The state of college discussion
March 23, 2002 9:51 AM   Subscribe

The state of college discussion has been on the down-turn. I thought it might just be at my small college in the Midwest where people don't really have much to say. Everyone's liberal, everyone believes in equality, everyone believes that the government should help the poor (and I do too), but no one seems to be able to argue these points or give any reasoning for their own beliefs. Here at MeFi we engage in debate on many subject matters, but recently debate has gotten a bad name. This generation, for the most part, seems not to want to engage in it because it is somehow seen as pointless or destructive. I say bring it on... what is the college experience if not a contentious, interesting one? What would our parents think of us?
posted by Hammerikaner (24 comments total)
Sorry, forgot to mention that this is a NYT article and requires a login-password.
posted by Hammerikaner at 9:52 AM on March 23, 2002

Boy. There was a hard article to write. Cut and paste, rework, repeat. Why did the author not look for actual students to interview or survey? Was there any evidence backing any of the hypotheses there, besides what the author read in recent books and one Atlantic article? No. That's about as lazy a piece as the Cornell Review/women-as-whores one discussed here earlier in the week. Sheesh. It's not that I object to the hypotheses right off, but that they aren't examined much - which is ironic, in an article arguing that students don't examine their views much.
posted by raysmj at 10:20 AM on March 23, 2002

"...and by the Internet, which instead of leading to a global village, has created a multitude of self-contained tribes — niche cultures in which like-minded people can talk to like-minded people and filter out information that might undermine their views."

i just liked that quote

anyway, i don't really know about that, i jusy graduated from UT and there were lots of people on campus with different views. i do think that people have realized there are whole areas that shouldn't be argued though, religion, sexual orientation, race etc. but there are other things that people are active about anti-corporation, civil liberties etc. i think we're just less inclined to argue about things we don't know much about or that don't really matter. i'd like to see some of the specific topics that the writers think people used to argue about that we're not doing now, the writer didn't really go into that much.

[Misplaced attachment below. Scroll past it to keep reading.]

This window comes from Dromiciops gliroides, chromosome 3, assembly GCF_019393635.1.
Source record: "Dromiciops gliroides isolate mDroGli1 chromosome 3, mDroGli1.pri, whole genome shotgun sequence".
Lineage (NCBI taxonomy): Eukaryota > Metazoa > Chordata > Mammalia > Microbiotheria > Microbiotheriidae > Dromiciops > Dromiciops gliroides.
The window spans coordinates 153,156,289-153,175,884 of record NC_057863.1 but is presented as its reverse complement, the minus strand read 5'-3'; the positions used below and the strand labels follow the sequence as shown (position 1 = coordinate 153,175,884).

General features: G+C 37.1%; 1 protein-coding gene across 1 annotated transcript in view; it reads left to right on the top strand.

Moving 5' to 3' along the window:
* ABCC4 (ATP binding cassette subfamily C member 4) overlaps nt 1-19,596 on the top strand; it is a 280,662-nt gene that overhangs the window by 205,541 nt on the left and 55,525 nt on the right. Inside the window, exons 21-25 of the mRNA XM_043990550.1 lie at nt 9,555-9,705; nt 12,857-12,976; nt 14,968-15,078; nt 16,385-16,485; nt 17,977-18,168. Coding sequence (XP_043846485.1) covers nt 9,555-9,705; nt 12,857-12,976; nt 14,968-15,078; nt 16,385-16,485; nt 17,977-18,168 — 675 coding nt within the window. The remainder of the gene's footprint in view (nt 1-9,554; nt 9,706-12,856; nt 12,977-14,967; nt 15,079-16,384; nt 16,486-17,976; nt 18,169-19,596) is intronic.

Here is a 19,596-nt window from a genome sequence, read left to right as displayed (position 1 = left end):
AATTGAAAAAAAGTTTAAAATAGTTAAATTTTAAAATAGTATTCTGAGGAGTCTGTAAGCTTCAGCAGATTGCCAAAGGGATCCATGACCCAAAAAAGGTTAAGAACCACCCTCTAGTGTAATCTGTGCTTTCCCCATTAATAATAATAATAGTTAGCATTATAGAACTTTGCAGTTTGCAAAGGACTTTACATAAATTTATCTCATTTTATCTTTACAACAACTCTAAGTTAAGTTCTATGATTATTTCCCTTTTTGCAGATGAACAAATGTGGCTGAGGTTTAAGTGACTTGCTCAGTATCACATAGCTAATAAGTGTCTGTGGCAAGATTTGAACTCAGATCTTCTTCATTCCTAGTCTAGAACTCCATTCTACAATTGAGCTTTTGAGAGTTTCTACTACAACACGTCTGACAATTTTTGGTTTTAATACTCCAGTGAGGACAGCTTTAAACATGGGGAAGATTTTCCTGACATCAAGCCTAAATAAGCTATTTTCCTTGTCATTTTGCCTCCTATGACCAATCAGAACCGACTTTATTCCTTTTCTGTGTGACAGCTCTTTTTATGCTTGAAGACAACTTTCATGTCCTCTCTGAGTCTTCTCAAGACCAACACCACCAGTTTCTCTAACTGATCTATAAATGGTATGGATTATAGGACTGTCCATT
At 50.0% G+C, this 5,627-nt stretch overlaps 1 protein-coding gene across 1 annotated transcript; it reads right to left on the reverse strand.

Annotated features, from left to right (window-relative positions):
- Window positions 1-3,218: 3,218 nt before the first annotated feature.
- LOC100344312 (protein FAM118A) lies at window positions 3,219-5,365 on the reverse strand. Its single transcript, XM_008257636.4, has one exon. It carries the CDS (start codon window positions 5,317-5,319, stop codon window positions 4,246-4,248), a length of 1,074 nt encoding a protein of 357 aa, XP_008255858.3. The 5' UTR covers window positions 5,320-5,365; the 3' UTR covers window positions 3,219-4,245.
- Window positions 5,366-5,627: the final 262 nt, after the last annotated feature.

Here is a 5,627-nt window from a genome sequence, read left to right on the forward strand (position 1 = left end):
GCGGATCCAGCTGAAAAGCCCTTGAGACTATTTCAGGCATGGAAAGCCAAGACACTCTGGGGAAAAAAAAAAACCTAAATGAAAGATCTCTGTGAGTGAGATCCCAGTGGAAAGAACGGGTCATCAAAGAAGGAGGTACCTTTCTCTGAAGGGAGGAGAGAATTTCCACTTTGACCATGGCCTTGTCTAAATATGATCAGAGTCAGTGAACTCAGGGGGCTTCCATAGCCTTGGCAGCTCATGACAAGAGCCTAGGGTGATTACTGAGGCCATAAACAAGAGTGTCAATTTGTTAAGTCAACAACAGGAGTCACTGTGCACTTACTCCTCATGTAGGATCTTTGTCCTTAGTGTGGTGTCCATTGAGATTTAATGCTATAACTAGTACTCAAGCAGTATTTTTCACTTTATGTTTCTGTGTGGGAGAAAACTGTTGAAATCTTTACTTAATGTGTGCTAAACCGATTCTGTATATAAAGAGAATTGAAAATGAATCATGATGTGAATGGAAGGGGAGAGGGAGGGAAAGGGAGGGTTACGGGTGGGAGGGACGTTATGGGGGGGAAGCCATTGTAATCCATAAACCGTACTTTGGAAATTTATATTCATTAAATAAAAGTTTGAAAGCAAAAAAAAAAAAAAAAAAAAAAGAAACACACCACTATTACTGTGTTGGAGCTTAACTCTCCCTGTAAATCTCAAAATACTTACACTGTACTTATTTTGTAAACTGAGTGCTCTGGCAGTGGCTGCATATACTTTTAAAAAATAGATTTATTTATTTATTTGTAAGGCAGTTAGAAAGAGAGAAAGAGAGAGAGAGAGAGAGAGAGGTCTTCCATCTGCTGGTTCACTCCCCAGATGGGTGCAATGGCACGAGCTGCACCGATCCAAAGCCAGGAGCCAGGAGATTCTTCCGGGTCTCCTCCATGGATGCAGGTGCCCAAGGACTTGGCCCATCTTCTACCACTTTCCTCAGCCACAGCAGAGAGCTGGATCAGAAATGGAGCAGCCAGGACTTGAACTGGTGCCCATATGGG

that's just my opnion though, feel free to disagree :)
posted by rhyax at 10:29 AM on March 23, 2002

argument is useless when nobody has anything to gain but that which they aren't going to let lose anyway.

And even if you win, you're still retarded (as the special olympics competition joke says)
posted by Settle at 10:33 AM on March 23, 2002

Man, Settle, that joke is funny! Even if you win, you're still retarded! I just can't get enough of those retarded jokes!
posted by pardonyou? at 11:23 AM on March 23, 2002

Hmph. Didn't read the article (I refuse to give my info to the NYT), but I can figure out what it says... there was recently a similar sounding article in my campus newspaper, entitled, "Where have all of the activists gone?"

From my POV, I'm not pissed enough about anything to march on my capital right now. I'm very concerned with my own life and the way that I do things, and I'm concerned about thing that affect my life, like the CBDTPA... and I let my government know how I feel by voting and writing letters to my congressmen. I send them Certified/ReturnReceipt, which seems to get them past the Intern Letter-Filtration Unit, and I occasionally get a non-form reply.

I guess I don't see the need to make a big, dramatic protest. One of my friends -is- an activist, and -does- organize marches through downtown portland for various causes. It doesn't seem to change anything, though.

A guy I knew in community college (We'll call him Jim, here, because he's got a rather unique name and someone might know him) used to be a full-on studded-leather punk jackboot-wearing activist. If there was a protest, he was at the forefront of it. WTO, the homeless marches here in downtown, animal cruelty protests, you name it.